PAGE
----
TENS of thousands of runners and amateur athletes took part in the 32nd London Marathon today - amongst them many South Yorkshire folk running up cash for charity.
Battling Sheffield man Mark McKone has twice recovered from testicular cancer.
He put his body through the mill by taking on the unique challenge in the capital today, wearing an equally-unique costume.
The 34-year-old from Hillsboroug, dressed up as wrestler Hulk Hogan for the 26.2-mile race and even grew a handlebar moustache which he bleached blond.
“I’m doing this to prove that I haven’t been broken by what I’ve gone through,” said Mark, who works in IT for a law firm.
“I was diagnosed with testicular cancer when I was 21.
“That was sorted, but four years later I was diagnosed again, and it was totally unrelated.”
Mark was given the all-clear when he was 29 and started fundraising for male cancer charity, Orchid.
Also running was teacher Stephen Smith, 48, from South Anston, Rotherham, who is raising money for international children’s charity Unicef.
Next he plans to take on the Coast to Coast cycle challenge and Great North Swim on Windermere in June, in what he has labelled a Summer of Madness, with the aim of raising £1,500.
Sisters Hayley Brown, 37 and Joanne Emsen, 33, wre also planning to take part in the marathon, which set off from Greenwich Park at 9am.
“The training has been going well,” said Hayley, from Kilamarsh, who is raising money for children’s respite centre Amy’s House and runaway children’s charity Safe@Last.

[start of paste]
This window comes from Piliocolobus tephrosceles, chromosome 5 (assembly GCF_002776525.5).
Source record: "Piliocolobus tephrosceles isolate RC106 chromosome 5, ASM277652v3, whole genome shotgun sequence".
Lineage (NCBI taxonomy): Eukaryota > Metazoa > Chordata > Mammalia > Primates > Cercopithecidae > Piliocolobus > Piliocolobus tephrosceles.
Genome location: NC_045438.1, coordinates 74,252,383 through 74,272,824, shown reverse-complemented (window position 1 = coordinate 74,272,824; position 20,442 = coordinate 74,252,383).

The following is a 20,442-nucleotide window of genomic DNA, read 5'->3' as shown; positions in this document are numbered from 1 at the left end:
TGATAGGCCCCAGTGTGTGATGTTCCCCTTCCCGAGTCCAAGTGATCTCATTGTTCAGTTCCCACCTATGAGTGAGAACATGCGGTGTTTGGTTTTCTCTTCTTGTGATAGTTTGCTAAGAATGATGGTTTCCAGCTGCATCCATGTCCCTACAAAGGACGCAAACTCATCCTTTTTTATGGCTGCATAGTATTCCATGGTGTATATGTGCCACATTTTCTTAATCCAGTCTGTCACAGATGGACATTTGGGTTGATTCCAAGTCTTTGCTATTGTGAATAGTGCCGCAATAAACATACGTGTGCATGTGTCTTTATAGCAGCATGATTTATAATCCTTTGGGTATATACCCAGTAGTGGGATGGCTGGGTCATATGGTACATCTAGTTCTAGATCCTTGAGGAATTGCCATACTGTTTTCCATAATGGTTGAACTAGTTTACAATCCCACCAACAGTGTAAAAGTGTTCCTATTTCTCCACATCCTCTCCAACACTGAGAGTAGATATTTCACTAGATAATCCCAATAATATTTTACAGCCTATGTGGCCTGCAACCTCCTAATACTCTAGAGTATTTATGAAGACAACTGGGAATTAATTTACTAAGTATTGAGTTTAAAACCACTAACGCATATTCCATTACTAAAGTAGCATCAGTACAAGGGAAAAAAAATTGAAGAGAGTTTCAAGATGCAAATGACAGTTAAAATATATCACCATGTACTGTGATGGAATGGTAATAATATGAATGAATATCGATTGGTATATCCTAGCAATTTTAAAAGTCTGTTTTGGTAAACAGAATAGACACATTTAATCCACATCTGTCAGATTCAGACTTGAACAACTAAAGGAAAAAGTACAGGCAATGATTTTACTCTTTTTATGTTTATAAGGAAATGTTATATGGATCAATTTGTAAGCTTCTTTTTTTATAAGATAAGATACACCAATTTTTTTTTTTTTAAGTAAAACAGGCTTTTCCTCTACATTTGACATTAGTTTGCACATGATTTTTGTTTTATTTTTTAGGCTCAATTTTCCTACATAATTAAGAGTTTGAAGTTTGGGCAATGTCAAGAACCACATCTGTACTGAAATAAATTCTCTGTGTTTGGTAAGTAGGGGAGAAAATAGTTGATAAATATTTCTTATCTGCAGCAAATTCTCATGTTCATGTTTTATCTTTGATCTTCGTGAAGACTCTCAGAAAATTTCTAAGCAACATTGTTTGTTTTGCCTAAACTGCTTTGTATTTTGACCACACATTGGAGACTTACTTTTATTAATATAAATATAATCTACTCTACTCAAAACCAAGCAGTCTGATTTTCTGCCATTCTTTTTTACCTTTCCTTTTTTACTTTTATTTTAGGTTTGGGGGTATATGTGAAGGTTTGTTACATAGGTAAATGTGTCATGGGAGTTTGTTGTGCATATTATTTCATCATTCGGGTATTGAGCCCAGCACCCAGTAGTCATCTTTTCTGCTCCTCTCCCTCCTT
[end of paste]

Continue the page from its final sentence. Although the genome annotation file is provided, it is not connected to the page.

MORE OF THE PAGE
Her sister Joanne, from Halfway, is raising funds for Leukaemia Care.
Optometrist Craig Farquhar, of Vision Express in Chesterfield, is hoping to raise more than £1,500 for the Childhood Eye Cancer Trust.
Retired Doncaster policeman Fred Tomlinson was taking part in the race on for the 20th time.
The 61-year-old from Hatfield today dressed as the television character Bungle, from the former children’s television show Rainbow, to raise money for the Rainbow Trust, which works with terminally ill children.
He lost his daughter Claire to a rare form of cancer when she was 15.
Hairdresser Melissa Turner, aged 29, who lives in Epworth, was running her first marathon, for the Doncaster Cancer Detection Trust, which funds the borough’s St John’s Hospice.
Melissa works at Mr Tony’s, on Bennetthorpe, Doncaster.
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